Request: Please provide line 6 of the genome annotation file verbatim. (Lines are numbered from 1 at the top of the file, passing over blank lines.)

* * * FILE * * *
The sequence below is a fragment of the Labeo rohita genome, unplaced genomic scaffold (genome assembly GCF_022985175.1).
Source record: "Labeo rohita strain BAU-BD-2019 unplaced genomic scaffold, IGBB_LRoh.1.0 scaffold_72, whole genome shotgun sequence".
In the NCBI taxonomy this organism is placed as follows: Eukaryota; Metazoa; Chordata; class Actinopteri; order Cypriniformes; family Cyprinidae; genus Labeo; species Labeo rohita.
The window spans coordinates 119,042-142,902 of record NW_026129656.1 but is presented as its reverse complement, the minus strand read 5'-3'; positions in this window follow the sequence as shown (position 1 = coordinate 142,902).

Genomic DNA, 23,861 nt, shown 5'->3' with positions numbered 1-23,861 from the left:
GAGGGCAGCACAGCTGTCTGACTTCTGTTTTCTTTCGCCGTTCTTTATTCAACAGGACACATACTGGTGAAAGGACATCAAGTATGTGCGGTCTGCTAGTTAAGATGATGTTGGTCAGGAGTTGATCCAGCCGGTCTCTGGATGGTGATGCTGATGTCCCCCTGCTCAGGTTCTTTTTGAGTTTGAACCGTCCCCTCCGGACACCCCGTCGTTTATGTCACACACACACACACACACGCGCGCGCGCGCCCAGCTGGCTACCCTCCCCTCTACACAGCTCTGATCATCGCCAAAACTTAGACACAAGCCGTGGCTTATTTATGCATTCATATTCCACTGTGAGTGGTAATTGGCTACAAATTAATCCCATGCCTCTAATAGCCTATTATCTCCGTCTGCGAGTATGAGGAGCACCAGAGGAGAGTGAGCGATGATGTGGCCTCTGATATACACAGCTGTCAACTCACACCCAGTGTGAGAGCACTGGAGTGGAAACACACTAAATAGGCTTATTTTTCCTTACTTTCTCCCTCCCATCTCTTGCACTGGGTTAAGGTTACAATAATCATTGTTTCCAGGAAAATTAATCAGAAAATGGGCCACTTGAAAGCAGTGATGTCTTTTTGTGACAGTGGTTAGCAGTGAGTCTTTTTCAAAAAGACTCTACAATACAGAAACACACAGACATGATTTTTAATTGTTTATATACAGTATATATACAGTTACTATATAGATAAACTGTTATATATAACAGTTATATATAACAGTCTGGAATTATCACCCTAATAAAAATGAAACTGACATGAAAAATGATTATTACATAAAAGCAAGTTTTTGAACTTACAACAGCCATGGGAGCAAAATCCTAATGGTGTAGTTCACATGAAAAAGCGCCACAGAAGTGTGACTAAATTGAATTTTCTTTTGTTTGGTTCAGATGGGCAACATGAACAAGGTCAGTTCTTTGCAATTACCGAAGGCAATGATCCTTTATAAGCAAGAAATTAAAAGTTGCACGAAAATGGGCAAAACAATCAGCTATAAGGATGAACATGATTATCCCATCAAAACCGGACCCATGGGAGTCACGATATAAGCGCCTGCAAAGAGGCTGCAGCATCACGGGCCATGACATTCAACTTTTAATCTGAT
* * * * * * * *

GAGGGCAGCACAGCTGTCTGACTTCTGTTTTCTTTCGCCGTTCTTTATTCAACAGGACACATACTGGTGAAAGGACATCAAGTATGTGCGGTCTGCTAGTTAAGATGATGTTGGTCAGGAGTTGATCCAGCCGGTCTCTGGATGGTGATGCTGATGTCCCCCTGCTCAGGTTCTTTTTGAGTTTGAACCGTCCCCTCCGGACACCCCGTCGTTTATGTCACACACACACACACACACGCGCGCGCGCGCCCAGCTGGCTACCCTCCCCTCTACACAGCTCTGATCATCGCCAAAACTTAGACACAAGCCGTGGCTTATTTATGCATTCATATTCCACTGTGAGTGGTAATTGGCTACAAATTAATCCCATGCCTCTAATAGCCTATTATCTCCGTCTGCGAGTATGAGGAGCACCAGAGGAGAGTGAGCGATGATGTGGCCTCTGATATACACAGCTGTCAACTCACACCCAGTGTGAGAGCACTGGAGTGGAAACACACTAAATAGGCTTATTTTTCCTTACTTTCTCCCTCCCATCTCTTGCACTGGGTTAAGGTTACAATAATCATTGTTTCCAGGAAAATTAATCAGAAAATGGGCCACTTGAAAGCAGTGATGTCTTTTTGTGACAGTGGTTAGCAGTGAGTCTTTTTCAAAAAGACTCTACAATACAGAAACACACAGACATGATTTTTAATTGTTTATATACAGTATATATACAGTTACTATATAGATAAACTGTTATATATAACAGTTATATATAACAGTCTGGAATTATCACCCTAATAAAAATGAAACTGACATGAAAAATGATTATTACATAAAAGCAAGTTTTTGAACTTACAACAGCCATGGGAGCAAAATCCTAATGGTGTAGTTCACATGAAAAAGCGCCACAGAAGTGTGACTAAATTGAATTTTCTTTTGTTTGGTTCAGATGGGCAACATGAACAAGGTCAGTTCTTTGCAATTACCGAAGGCAATGATCCTTTATAAGCAAGAAATTAAAAGTTGCACGAAAATGGGCAAAACAATCAGCTATAAGGATGAACATGATTATCCCATCAAAACCGGACCCATGGGAGTCACGATATAAGCGCCTGCAAAGAGGCTGCAGCATCACGGGCCATGACATTCAACTTTTAATCTGAT